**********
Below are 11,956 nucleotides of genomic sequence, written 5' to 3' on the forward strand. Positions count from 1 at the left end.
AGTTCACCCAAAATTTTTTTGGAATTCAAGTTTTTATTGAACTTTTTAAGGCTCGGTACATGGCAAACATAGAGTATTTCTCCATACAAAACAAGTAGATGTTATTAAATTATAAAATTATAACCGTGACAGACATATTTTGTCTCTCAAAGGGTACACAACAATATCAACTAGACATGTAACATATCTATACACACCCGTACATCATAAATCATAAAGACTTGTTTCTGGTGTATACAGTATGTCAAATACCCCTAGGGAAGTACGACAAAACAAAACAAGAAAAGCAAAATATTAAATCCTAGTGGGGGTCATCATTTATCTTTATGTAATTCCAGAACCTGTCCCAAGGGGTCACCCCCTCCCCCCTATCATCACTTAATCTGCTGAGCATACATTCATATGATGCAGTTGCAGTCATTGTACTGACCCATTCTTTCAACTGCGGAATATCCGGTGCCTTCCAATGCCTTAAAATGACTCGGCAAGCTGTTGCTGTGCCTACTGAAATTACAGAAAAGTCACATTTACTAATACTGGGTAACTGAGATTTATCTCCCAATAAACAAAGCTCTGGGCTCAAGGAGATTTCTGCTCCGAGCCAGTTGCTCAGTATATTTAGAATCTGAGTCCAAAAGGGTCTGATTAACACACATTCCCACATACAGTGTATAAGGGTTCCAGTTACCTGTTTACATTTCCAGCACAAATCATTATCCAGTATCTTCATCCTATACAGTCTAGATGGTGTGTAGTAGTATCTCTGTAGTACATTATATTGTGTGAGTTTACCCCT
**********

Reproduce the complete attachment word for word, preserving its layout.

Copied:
Below are 11,956 nucleotides of genomic sequence, written 5' to 3' on the forward strand. Positions count from 1 at the left end.
AGTTCACCCAAAATTTTTTTGGAATTCAAGTTTTTATTGAACTTTTTAAGGCTCGGTACATGGCAAACATAGAGTATTTCTCCATACAAAACAAGTAGATGTTATTAAATTATAAAATTATAACCGTGACAGACATATTTTGTCTCTCAAAGGGTACACAACAATATCAACTAGACATGTAACATATCTATACACACCCGTACATCATAAATCATAAAGACTTGTTTCTGGTGTATACAGTATGTCAAATACCCCTAGGGAAGTACGACAAAACAAAACAAGAAAAGCAAAATATTAAATCCTAGTGGGGGTCATCATTTATCTTTATGTAATTCCAGAACCTGTCCCAAGGGGTCACCCCCTCCCCCCTATCATCACTTAATCTGCTGAGCATACATTCATATGATGCAGTTGCAGTCATTGTACTGACCCATTCTTTCAACTGCGGAATATCCGGTGCCTTCCAATGCCTTAAAATGACTCGGCAAGCTGTTGCTGTGCCTACTGAAATTACAGAAAAGTCACATTTACTAATACTGGGTAACTGAGATTTATCTCCCAATAAACAAAGCTCTGGGCTCAAGGAGATTTCTGCTCCGAGCCAGTTGCTCAGTATATTTAGAATCTGAGTCCAAAAGGGTCTGATTAACACACATTCCCACATACAGTGTATAAGGGTTCCAGTTACCTGTTTACATTTCCAGCACAAATCATTATCCAGTATCTTCATCCTATACAGTCTAGATGGTGTGTAGTAGTATCTCTGTAGTACATTATATTGTGTGAGTTTACCCCT